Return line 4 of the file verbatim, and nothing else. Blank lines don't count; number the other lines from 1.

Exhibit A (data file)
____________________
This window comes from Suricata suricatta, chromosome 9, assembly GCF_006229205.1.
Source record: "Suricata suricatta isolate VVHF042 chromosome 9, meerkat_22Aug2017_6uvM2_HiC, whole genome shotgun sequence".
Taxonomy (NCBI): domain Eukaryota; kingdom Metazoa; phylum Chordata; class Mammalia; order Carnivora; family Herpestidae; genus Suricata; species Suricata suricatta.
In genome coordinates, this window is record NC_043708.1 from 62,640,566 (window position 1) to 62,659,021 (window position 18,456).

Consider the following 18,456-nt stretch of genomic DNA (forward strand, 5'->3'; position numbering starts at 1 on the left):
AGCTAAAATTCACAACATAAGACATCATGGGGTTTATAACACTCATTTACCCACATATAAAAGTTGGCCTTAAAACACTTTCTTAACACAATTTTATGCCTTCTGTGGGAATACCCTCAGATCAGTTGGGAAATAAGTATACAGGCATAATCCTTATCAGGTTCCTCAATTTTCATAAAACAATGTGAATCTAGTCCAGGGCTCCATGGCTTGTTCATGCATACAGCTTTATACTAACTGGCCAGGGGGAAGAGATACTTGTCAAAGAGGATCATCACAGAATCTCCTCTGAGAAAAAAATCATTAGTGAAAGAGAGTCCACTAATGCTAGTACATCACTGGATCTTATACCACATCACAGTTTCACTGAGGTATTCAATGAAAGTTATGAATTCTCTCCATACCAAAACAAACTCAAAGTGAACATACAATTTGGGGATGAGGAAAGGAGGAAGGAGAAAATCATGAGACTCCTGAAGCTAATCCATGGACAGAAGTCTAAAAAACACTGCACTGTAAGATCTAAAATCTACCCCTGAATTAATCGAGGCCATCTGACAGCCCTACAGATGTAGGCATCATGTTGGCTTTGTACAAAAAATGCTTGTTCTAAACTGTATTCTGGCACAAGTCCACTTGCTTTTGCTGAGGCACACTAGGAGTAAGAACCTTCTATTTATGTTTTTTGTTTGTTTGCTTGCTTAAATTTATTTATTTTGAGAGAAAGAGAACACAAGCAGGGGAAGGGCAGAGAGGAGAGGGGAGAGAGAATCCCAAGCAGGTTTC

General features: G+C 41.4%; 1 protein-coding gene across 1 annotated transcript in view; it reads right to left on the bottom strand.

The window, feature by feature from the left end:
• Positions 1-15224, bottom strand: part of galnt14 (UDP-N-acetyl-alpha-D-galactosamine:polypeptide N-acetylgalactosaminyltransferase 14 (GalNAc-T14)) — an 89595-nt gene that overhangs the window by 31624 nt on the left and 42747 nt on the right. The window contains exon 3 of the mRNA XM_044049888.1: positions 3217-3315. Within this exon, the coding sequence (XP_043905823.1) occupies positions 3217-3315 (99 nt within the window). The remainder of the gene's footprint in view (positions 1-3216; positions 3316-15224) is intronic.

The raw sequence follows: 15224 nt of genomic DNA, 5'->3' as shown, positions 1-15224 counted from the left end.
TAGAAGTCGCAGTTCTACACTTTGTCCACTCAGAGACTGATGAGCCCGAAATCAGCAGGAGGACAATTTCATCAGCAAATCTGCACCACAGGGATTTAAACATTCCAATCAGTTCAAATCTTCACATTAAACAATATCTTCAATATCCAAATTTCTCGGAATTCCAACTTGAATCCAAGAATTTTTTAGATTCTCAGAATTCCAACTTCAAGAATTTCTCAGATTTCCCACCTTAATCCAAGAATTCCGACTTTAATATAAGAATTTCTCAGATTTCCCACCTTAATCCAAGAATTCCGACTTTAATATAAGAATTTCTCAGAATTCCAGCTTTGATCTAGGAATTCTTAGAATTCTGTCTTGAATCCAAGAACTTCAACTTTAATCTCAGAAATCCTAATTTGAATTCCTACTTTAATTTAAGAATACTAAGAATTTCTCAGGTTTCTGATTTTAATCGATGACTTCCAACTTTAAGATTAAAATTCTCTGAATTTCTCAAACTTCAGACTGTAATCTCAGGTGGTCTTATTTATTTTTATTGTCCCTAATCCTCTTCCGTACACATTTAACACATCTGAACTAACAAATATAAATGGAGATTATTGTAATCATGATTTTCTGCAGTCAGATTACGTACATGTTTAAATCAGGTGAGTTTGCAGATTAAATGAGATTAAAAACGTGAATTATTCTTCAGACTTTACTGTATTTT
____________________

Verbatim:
In genome coordinates, this window is record NC_043708.1 from 62,640,566 (window position 1) to 62,659,021 (window position 18,456).